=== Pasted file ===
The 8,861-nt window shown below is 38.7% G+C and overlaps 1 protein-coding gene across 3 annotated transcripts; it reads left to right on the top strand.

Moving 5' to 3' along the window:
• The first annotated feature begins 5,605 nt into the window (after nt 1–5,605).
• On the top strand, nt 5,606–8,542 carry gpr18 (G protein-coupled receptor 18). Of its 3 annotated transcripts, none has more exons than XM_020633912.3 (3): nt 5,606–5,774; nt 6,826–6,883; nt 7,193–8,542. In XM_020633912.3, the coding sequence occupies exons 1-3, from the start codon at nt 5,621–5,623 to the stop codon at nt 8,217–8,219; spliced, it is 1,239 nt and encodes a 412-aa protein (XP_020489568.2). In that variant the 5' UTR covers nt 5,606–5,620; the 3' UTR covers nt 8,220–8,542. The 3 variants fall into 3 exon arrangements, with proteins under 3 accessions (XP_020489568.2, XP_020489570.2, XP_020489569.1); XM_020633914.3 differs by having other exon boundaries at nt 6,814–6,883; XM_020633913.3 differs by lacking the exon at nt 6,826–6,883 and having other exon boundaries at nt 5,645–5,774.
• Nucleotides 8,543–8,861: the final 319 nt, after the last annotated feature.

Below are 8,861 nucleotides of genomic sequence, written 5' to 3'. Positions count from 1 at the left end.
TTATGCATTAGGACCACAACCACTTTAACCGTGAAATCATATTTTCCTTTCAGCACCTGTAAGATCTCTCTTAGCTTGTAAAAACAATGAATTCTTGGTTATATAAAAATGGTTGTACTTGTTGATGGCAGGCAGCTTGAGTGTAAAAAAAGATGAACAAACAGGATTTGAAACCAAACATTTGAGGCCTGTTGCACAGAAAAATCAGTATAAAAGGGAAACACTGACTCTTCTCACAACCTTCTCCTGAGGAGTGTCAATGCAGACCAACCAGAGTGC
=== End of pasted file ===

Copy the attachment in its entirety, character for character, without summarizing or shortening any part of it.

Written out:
The 8,861-nt window shown below is 38.7% G+C and overlaps 1 protein-coding gene across 3 annotated transcripts; it reads left to right on the top strand.

Moving 5' to 3' along the window:
• The first annotated feature begins 5,605 nt into the window (after nt 1–5,605).
• On the top strand, nt 5,606–8,542 carry gpr18 (G protein-coupled receptor 18). Of its 3 annotated transcripts, none has more exons than XM_020633912.3 (3): nt 5,606–5,774; nt 6,826–6,883; nt 7,193–8,542. In XM_020633912.3, the coding sequence occupies exons 1-3, from the start codon at nt 5,621–5,623 to the stop codon at nt 8,217–8,219; spliced, it is 1,239 nt and encodes a 412-aa protein (XP_020489568.2). In that variant the 5' UTR covers nt 5,606–5,620; the 3' UTR covers nt 8,220–8,542. The 3 variants fall into 3 exon arrangements, with proteins under 3 accessions (XP_020489568.2, XP_020489570.2, XP_020489569.1); XM_020633914.3 differs by having other exon boundaries at nt 6,814–6,883; XM_020633913.3 differs by lacking the exon at nt 6,826–6,883 and having other exon boundaries at nt 5,645–5,774.
• Nucleotides 8,543–8,861: the final 319 nt, after the last annotated feature.

Below are 8,861 nucleotides of genomic sequence, written 5' to 3'. Positions count from 1 at the left end.
TTATGCATTAGGACCACAACCACTTTAACCGTGAAATCATATTTTCCTTTCAGCACCTGTAAGATCTCTCTTAGCTTGTAAAAACAATGAATTCTTGGTTATATAAAAATGGTTGTACTTGTTGATGGCAGGCAGCTTGAGTGTAAAAAAAGATGAACAAACAGGATTTGAAACCAAACATTTGAGGCCTGTTGCACAGAAAAATCAGTATAAAAGGGAAACACTGACTCTTCTCACAACCTTCTCCTGAGGAGTGTCAATGCAGACCAACCAGAGTGC